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Rate of caesarean section births alarms experts


Rate of caesarean section births alarms experts

While there is overuse of the surgery in some counties, many deserving cases in other counties lack access to the procedure

Ms Rachel Mwende has no regrets about choosing to give birth to her third child by caesarean section.

She opted for elective surgery over natural childbirth just three weeks before her due date because she was suffering from chronic fatigue, something she had not experienced in her two previous pregnancies. She also wanted to undergo tubal ligation immediately after delivery as she did not want more children

“My doctor told me that it was the only way I could have my tubes tied at the same time. If I opted for a natural birth, I would have to wait for six weeks before undergoing the procedure,” she says. “It would have been inconvenient to return later for the surgery.”

Undergoing tubal ligation during a C-section, is one of the reasons women elect to give birth through surgery, according to a new Lancet series on optimising use of the surgery.

Other common reasons include fear of pain, fear of pelvic damage and involuntary urination as well as negative effects on sexuality and sexual relationships.

"In Kenya there are urban settings where we are doing too many C-sections, yet in the rural areas we don’t have enough to save women’s lives,” says series lead author Marleen Temmerman, professor of obstetrics and gynaecology at Aga Khan University.

Less commonly cited reasons include convenience, perceived advantage of children being born on particular dates considered special or to have religious significance and negative experience with vaginal birth, in which expectant women were neglected or abused.

Mwende’s first pregnancy, eight years earlier, ended up in an emergency C-section following heavy bleeding. Her doctor had earlier diagnosed her with calcification of the placenta, which was affecting the supply of nutrients to her unborn baby, and recommended that she be induced to give birth naturally.

“Before the decision by my doctor to induce delivery, I realised that my baby was not moving regularly,” she recalls.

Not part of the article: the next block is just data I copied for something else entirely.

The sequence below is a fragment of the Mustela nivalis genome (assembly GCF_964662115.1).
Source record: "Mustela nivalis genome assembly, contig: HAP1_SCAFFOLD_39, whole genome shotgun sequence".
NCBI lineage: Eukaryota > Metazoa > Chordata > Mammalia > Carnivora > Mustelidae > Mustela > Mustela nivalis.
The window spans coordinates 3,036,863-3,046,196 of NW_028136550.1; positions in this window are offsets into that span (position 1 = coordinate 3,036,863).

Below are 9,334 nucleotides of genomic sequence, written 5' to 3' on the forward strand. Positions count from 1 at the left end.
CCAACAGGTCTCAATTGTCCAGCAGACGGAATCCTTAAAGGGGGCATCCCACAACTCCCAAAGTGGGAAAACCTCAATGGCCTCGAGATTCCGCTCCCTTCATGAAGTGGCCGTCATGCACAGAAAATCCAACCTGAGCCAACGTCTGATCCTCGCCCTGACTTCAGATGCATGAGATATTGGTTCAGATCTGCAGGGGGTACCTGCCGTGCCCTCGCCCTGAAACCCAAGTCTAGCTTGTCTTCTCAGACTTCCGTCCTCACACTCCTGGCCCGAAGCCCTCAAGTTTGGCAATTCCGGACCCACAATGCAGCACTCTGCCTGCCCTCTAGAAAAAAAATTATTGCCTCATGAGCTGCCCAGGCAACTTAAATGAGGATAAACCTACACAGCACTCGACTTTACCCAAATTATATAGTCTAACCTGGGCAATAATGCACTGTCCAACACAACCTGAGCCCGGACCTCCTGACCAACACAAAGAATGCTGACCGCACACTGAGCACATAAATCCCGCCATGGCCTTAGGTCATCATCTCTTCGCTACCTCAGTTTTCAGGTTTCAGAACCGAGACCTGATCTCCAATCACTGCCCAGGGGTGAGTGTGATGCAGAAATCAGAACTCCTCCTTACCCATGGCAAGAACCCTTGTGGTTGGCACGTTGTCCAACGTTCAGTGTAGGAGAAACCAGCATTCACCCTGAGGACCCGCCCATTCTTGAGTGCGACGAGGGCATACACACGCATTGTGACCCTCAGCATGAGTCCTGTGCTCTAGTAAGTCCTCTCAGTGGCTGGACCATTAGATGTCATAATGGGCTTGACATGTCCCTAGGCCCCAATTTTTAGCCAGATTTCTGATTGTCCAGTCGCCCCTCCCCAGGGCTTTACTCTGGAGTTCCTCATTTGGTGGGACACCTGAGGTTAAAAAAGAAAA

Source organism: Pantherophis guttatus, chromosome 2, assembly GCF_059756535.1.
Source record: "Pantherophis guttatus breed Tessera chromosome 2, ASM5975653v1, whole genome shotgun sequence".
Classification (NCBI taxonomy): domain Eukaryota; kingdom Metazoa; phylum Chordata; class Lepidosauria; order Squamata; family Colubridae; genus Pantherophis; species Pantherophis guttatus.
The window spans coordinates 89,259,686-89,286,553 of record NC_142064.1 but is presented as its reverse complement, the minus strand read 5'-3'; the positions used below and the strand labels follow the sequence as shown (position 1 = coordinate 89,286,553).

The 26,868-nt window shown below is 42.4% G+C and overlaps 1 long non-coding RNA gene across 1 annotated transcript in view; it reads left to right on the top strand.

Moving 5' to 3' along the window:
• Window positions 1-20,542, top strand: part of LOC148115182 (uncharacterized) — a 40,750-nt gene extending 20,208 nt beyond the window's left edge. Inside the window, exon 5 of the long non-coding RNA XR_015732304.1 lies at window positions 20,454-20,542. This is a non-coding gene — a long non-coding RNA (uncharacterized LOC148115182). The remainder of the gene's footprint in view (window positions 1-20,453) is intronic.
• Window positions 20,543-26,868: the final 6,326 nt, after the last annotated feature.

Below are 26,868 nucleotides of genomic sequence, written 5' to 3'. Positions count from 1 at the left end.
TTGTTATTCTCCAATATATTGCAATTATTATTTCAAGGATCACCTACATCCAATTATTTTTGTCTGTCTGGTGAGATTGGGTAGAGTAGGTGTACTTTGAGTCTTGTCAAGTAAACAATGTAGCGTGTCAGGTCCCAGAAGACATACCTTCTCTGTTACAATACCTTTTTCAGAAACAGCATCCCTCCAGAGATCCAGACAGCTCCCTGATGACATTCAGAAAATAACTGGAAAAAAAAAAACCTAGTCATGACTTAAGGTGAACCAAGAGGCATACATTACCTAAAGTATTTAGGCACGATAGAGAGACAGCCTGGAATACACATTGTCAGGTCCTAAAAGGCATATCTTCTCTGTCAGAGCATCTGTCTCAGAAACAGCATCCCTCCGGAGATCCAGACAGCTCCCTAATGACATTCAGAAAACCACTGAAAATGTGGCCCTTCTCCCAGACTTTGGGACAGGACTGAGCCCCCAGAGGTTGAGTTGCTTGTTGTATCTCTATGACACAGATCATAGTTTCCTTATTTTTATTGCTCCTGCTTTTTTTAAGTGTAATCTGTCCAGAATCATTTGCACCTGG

Even though her second pregnancy was uneventful and labour-quick, she feared that, given her earlier history and age (38), she could end up needing emergency surgery during the birth of her third child, so she figured it was better to plan for it. Her doctor left the decision to her.

Increasingly, more women are delivering through elective surgery, a trend that has alarmed medical experts.

Unjustified

The sharp increase in births by caesarean section around the world is unparalleled and unjustified, according to the Lancet series.

Caesarean section births doubled to 21 percent of all deliveries globally in the past 15 years, and they are increasing annually by four percent, reveals the three-part Lancet series.

Much of the increase is due to medically unnecessary surgeries that have not been accompanied by significant benefits for women and children.

On the contrary, there is growing evidence that having a medically unnecessary caesarean section may put the lives and well-being of women and their babies at risk.

It is estimated that 10-15 percent of births require C-sections for medical reasons. Higher rates are considered excessive by the World Health Organization.

In Kenya, the surgery is overused in some counties and underused in others, reveals a NationNewsplex review of maternal health data.

Caesarean rates in Kenya differ widely across counties, with up to a 23 percentage point difference between regions with the highest rate and those with the lowest.

About 6.2 million unnecessary caesarean sections were done annually worldwide.

When women who need a C-section for medical reasons cannot access the procedure, it leads to illnesses or death in mothers and their babies. Inversely, overuse can also cause harm or death.

When medically indicated, such as in the case of foetal distress, abnormal positioning and hypertensive diseases, the procedure saves the lives of women and babies.

Figures from the Statistical Review Towards the Mid-term Targets of the Kenya Health Sector Strategic Plan 2014-2018, indicate that one in four hospital births in Kiambu and Nairobi counties is by C-section. They were followed by Kirinyaga and Embu counties, where a fifth of deliveries were through surgery. Nyeri and Machakos counties, with 18 percent each, round off the top five.